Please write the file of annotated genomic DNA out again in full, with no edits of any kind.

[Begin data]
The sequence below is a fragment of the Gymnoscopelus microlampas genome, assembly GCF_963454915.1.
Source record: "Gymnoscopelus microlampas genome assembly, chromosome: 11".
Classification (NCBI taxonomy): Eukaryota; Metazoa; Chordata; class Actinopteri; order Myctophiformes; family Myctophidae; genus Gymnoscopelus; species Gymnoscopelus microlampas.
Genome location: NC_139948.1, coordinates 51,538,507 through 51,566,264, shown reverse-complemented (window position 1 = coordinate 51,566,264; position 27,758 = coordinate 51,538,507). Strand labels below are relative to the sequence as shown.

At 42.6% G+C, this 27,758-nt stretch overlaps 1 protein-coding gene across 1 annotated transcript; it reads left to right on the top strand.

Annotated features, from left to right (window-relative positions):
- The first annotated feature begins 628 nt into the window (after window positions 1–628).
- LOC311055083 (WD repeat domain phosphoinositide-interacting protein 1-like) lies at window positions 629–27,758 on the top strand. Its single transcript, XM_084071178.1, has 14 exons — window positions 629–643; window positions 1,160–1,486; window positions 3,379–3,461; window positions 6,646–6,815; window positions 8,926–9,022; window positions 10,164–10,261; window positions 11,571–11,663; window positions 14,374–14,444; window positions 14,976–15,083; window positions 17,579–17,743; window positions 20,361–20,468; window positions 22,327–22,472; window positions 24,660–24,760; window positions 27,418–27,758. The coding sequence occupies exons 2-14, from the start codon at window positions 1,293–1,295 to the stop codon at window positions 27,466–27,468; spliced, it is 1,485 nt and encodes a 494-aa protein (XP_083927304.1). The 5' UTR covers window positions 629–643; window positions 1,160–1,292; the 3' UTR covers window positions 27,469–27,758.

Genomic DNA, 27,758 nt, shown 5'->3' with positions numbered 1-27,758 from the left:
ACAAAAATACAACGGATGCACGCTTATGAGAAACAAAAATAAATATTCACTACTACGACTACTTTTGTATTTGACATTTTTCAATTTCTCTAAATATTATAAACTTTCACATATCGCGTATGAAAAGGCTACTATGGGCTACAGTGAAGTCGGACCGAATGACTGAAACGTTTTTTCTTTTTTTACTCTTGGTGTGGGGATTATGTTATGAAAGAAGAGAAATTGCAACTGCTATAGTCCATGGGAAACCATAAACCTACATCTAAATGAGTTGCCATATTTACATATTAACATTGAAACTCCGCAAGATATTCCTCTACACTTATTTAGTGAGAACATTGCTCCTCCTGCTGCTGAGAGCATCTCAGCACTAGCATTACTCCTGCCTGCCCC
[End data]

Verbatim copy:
The sequence below is a fragment of the Gymnoscopelus microlampas genome, assembly GCF_963454915.1.
Source record: "Gymnoscopelus microlampas genome assembly, chromosome: 11".
Classification (NCBI taxonomy): Eukaryota; Metazoa; Chordata; class Actinopteri; order Myctophiformes; family Myctophidae; genus Gymnoscopelus; species Gymnoscopelus microlampas.
Genome location: NC_139948.1, coordinates 51,538,507 through 51,566,264, shown reverse-complemented (window position 1 = coordinate 51,566,264; position 27,758 = coordinate 51,538,507). Strand labels below are relative to the sequence as shown.

At 42.6% G+C, this 27,758-nt stretch overlaps 1 protein-coding gene across 1 annotated transcript; it reads left to right on the top strand.

Annotated features, from left to right (window-relative positions):
- The first annotated feature begins 628 nt into the window (after window positions 1–628).
- LOC311055083 (WD repeat domain phosphoinositide-interacting protein 1-like) lies at window positions 629–27,758 on the top strand. Its single transcript, XM_084071178.1, has 14 exons — window positions 629–643; window positions 1,160–1,486; window positions 3,379–3,461; window positions 6,646–6,815; window positions 8,926–9,022; window positions 10,164–10,261; window positions 11,571–11,663; window positions 14,374–14,444; window positions 14,976–15,083; window positions 17,579–17,743; window positions 20,361–20,468; window positions 22,327–22,472; window positions 24,660–24,760; window positions 27,418–27,758. The coding sequence occupies exons 2-14, from the start codon at window positions 1,293–1,295 to the stop codon at window positions 27,466–27,468; spliced, it is 1,485 nt and encodes a 494-aa protein (XP_083927304.1). The 5' UTR covers window positions 629–643; window positions 1,160–1,292; the 3' UTR covers window positions 27,469–27,758.

Genomic DNA, 27,758 nt, shown 5'->3' with positions numbered 1-27,758 from the left:
ACAAAAATACAACGGATGCACGCTTATGAGAAACAAAAATAAATATTCACTACTACGACTACTTTTGTATTTGACATTTTTCAATTTCTCTAAATATTATAAACTTTCACATATCGCGTATGAAAAGGCTACTATGGGCTACAGTGAAGTCGGACCGAATGACTGAAACGTTTTTTCTTTTTTTACTCTTGGTGTGGGGATTATGTTATGAAAGAAGAGAAATTGCAACTGCTATAGTCCATGGGAAACCATAAACCTACATCTAAATGAGTTGCCATATTTACATATTAACATTGAAACTCCGCAAGATATTCCTCTACACTTATTTAGTGAGAACATTGCTCCTCCTGCTGCTGAGAGCATCTCAGCACTAGCATTACTCCTGCCTGCCCC